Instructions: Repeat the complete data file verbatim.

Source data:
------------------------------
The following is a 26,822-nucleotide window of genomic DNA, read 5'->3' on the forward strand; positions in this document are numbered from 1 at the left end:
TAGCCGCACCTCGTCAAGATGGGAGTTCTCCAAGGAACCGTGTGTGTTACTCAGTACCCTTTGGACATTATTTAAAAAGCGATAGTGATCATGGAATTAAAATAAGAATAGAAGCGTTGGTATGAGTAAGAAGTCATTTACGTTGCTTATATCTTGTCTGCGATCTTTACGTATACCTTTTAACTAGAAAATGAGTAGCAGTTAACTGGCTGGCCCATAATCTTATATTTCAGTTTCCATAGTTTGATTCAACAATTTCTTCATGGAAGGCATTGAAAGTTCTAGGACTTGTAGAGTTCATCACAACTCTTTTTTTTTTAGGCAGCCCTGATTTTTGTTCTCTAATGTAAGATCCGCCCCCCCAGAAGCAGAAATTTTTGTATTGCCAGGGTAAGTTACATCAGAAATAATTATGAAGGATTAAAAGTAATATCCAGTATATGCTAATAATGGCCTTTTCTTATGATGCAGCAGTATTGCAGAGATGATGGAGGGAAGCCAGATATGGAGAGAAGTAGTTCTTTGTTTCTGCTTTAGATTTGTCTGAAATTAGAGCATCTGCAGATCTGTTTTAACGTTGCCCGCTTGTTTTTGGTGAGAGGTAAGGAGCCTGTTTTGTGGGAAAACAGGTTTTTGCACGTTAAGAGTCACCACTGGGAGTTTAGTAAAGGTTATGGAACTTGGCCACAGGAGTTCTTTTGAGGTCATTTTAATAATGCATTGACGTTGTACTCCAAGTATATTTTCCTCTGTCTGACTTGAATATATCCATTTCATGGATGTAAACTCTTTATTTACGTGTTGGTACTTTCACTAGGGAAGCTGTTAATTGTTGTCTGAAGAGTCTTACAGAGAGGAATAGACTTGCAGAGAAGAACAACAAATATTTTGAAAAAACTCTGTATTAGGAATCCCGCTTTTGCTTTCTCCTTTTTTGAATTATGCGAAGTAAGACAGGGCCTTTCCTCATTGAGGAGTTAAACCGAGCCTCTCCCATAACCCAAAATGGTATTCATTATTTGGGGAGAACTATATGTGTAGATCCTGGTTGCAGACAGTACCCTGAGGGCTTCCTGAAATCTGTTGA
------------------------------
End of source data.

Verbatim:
The following is a 26,822-nucleotide window of genomic DNA, read 5'->3' on the forward strand; positions in this document are numbered from 1 at the left end:
TAGCCGCACCTCGTCAAGATGGGAGTTCTCCAAGGAACCGTGTGTGTTACTCAGTACCCTTTGGACATTATTTAAAAAGCGATAGTGATCATGGAATTAAAATAAGAATAGAAGCGTTGGTATGAGTAAGAAGTCATTTACGTTGCTTATATCTTGTCTGCGATCTTTACGTATACCTTTTAACTAGAAAATGAGTAGCAGTTAACTGGCTGGCCCATAATCTTATATTTCAGTTTCCATAGTTTGATTCAACAATTTCTTCATGGAAGGCATTGAAAGTTCTAGGACTTGTAGAGTTCATCACAACTCTTTTTTTTTTAGGCAGCCCTGATTTTTGTTCTCTAATGTAAGATCCGCCCCCCCAGAAGCAGAAATTTTTGTATTGCCAGGGTAAGTTACATCAGAAATAATTATGAAGGATTAAAAGTAATATCCAGTATATGCTAATAATGGCCTTTTCTTATGATGCAGCAGTATTGCAGAGATGATGGAGGGAAGCCAGATATGGAGAGAAGTAGTTCTTTGTTTCTGCTTTAGATTTGTCTGAAATTAGAGCATCTGCAGATCTGTTTTAACGTTGCCCGCTTGTTTTTGGTGAGAGGTAAGGAGCCTGTTTTGTGGGAAAACAGGTTTTTGCACGTTAAGAGTCACCACTGGGAGTTTAGTAAAGGTTATGGAACTTGGCCACAGGAGTTCTTTTGAGGTCATTTTAATAATGCATTGACGTTGTACTCCAAGTATATTTTCCTCTGTCTGACTTGAATATATCCATTTCATGGATGTAAACTCTTTATTTACGTGTTGGTACTTTCACTAGGGAAGCTGTTAATTGTTGTCTGAAGAGTCTTACAGAGAGGAATAGACTTGCAGAGAAGAACAACAAATATTTTGAAAAAACTCTGTATTAGGAATCCCGCTTTTGCTTTCTCCTTTTTTGAATTATGCGAAGTAAGACAGGGCCTTTCCTCATTGAGGAGTTAAACCGAGCCTCTCCCATAACCCAAAATGGTATTCATTATTTGGGGAGAACTATATGTGTAGATCCTGGTTGCAGACAGTACCCTGAGGGCTTCCTGAAATCTGTTGA